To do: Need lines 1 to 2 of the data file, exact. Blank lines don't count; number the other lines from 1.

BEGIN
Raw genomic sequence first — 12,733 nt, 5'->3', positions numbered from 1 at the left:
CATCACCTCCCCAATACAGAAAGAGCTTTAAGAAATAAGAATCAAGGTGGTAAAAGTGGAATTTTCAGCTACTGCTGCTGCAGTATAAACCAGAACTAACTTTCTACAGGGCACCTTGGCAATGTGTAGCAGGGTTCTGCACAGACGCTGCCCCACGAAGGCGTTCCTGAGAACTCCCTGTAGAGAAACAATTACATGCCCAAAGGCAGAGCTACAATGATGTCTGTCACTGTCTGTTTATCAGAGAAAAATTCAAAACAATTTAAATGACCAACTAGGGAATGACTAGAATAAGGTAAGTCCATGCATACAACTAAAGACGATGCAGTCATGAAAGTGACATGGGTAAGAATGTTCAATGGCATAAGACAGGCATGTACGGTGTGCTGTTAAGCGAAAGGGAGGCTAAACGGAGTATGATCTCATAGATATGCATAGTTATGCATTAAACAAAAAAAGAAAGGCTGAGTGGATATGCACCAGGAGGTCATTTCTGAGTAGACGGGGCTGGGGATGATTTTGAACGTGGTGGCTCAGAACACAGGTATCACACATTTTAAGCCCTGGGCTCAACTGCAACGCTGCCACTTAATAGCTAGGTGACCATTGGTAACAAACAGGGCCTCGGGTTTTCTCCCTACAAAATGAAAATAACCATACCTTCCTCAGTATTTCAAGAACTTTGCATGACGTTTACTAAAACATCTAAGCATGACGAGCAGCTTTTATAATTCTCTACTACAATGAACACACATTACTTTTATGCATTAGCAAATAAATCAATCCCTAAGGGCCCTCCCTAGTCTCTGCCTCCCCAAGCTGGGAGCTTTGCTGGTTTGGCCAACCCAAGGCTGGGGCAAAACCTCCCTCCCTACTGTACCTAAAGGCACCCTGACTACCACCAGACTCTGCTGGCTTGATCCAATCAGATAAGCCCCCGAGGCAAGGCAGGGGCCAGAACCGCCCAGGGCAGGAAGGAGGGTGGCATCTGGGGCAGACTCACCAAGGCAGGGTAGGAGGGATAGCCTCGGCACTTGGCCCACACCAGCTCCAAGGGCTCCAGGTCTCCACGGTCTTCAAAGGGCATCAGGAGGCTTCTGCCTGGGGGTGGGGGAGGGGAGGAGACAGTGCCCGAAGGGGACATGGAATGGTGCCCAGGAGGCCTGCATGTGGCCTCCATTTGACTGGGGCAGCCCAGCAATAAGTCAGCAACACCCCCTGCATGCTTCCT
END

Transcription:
Raw genomic sequence first — 12,733 nt, 5'->3', positions numbered from 1 at the left:
CATCACCTCCCCAATACAGAAAGAGCTTTAAGAAATAAGAATCAAGGTGGTAAAAGTGGAATTTTCAGCTACTGCTGCTGCAGTATAAACCAGAACTAACTTTCTACAGGGCACCTTGGCAATGTGTAGCAGGGTTCTGCACAGACGCTGCCCCACGAAGGCGTTCCTGAGAACTCCCTGTAGAGAAACAATTACATGCCCAAAGGCAGAGCTACAATGATGTCTGTCACTGTCTGTTTATCAGAGAAAAATTCAAAACAATTTAAATGACCAACTAGGGAATGACTAGAATAAGGTAAGTCCATGCATACAACTAAAGACGATGCAGTCATGAAAGTGACATGGGTAAGAATGTTCAATGGCATAAGACAGGCATGTACGGTGTGCTGTTAAGCGAAAGGGAGGCTAAACGGAGTATGATCTCATAGATATGCATAGTTATGCATTAAACAAAAAAAGAAAGGCTGAGTGGATATGCACCAGGAGGTCATTTCTGAGTAGACGGGGCTGGGGATGATTTTGAACGTGGTGGCTCAGAACACAGGTATCACACATTTTAAGCCCTGGGCTCAACTGCAACGCTGCCACTTAATAGCTAGGTGACCATTGGTAACAAACAGGGCCTCGGGTTTTCTCCCTACAAAATGAAAATAACCATACCTTCCTCAGTATTTCAAGAACTTTGCATGACGTTTACTAAAACATCTAAGCATGACGAGCAGCTTTTATAATTCTCTACTACAATGAACACACATTACTTTTATGCATTAGCAAATAAATCAATCCCTAAGGGCCCTCCCTAGTCTCTGCCTCCCCAAGCTGGGAGCTTTGCTGGTTTGGCCAACCCAAGGCTGGGGCAAAACCTCCCTCCCTACTGTACCTAAAGGCACCCTGACTACCACCAGACTCTGCTGGCTTGATCCAATCAGATAAGCCCCCGAGGCAAGGCAGGGGCCAGAACCGCCCAGGGCAGGAAGGAGGGTGGCATCTGGGGCAGACTCACCAAGGCAGGGTAGGAGGGATAGCCTCGGCACTTGGCCCACACCAGCTCCAAGGGCTCCAGGTCTCCACGGTCTTCAAAGGGCATCAGGAGGCTTCTGCCTGGGGGTGGGGGAGGGGAGGAGACAGTGCCCGAAGGGGACATGGAATGGTGCCCAGGAGGCCTGCATGTGGCCTCCATTTGACTGGGGCAGCCCAGCAATAAGTCAGCAACACCCCCTGCATGCTTCCT